Yet, in a desperate effort for a cure – and perhaps to earn some revenue, not to mention the fame that might come with it – Rajoelina just might also be trading long-term gains for short-term advantage. He must tread softly.
He has had a life of adventure, daring and courage. At 19, he set up his own business, an event company called Show Business, defying his parents’ intention to send him to university.
He later consolidated Show Business with other investments in digital printing, TV and radio, and joined politics. A former mayor of the capital city, Antananarivo, he was elected President in January 2019 and has never shied away from calling a spade by its name.
But leadership sometimes demands more than bravado. There is no doubt that Rajoelina means well and is passionate to save lives. At a time when deaths from the virus were mounting and many jurisdictions were hiding the therapies used for recovering patients, Madagascar’s President must be praised for his honesty and openness.
If, however, he invests a bit of the energy and zeal that he has used to market the herbal tea in a collaborative global effort to find a solution to the pandemic, Madagascar and the whole world would be the better for it.
One important lesson the virus has taught us is that the world needs solidarity and cooperation, not lone-rangers and secret agents.
“Clinical observations”, which he prefers may be the expedient threshold in a crisis, but it is not sufficient and cannot be a replacement for clinical trials, to which he is so bitterly opposed. He should take advantage of the WHO window of solidarity trial which started in April, shortly before the herbal tea launch.
According to Nature, 25 countries have so far enrolled in the global effort for the vaccine trial, which will cover four therapies: remdesivir, an experimental antiviral drug; chloroquine; a combination of lopinavir and ritonavir, used to treat AIDS; and that combination plus interferon beta.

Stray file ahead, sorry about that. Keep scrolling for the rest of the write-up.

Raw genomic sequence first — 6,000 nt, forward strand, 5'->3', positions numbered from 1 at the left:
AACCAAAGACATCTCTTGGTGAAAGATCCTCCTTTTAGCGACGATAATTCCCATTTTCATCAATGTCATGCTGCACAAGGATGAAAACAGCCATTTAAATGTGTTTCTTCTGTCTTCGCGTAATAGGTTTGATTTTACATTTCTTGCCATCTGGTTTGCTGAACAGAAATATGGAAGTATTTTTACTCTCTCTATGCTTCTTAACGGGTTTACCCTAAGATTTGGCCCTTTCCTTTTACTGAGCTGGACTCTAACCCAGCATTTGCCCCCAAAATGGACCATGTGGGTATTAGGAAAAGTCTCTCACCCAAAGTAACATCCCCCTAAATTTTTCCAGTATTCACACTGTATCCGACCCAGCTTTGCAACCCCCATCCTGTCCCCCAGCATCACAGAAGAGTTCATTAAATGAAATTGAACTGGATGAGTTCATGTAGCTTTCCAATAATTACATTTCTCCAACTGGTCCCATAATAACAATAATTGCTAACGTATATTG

Africa has been underserved – and unfairly so – by the designation of the so-called regional vetting centres, which make the US, Europe and Japan main hubs. But WHO’s solidarity experiment, which is global and all-inclusive, can and should accommodate Madagascar’s herbal tea.
That would be a good thing for the biology and economics of the tea. Its most active ingredient, neem leaf (dogonyaro in many parts of Nigeria), comprises nearly 62 percent of the ingredients and its extract, also a property of artemisia-based therapy, is widely used as a malarial treatment in many parts of Africa and Asia.
The devil is in the detail of the remaining 38 percent of the constituents of the herbal tea which Rajoelina has, so far, refused to disclose. Perhaps he has done so for patent reasons. But without proper clinical trials to establish the quality, safety and efficacy of the medicine, Madagascar will not get or secure its patent right.
It’s also important to keep in mind that the essence of global standards and quality is not that some rogue products will not occasionally pass through the needle’s eye. They will, but a tested framework can more easily hold producers to account.
For a poor country, Madagascar would make quick bucks from desperate short-term subscriptions. Its herbal tea sales to 20 countries so far is estimated at $4.3m; the invoice to Nigeria alone was $186,000.
But the real long-term value – protecting its intellectual property; product improvement from clinical trials; a larger share of the economic benefit from the global market; and the satisfaction of being in solidarity with others to save more lives – may be diminished by the president’s corner-shop mentality.
After only one cup of the Madagascar tea, most adult Africans will simply brew their own version from the neem tree leaf in their backyard. And that’s it.
Neither Rajoelina nor anyone genuinely interested in seeing Madagascar on the big stage wants a counterfeit ending.
Ishiekwene is the MD/Editor-In-Chief of The Interview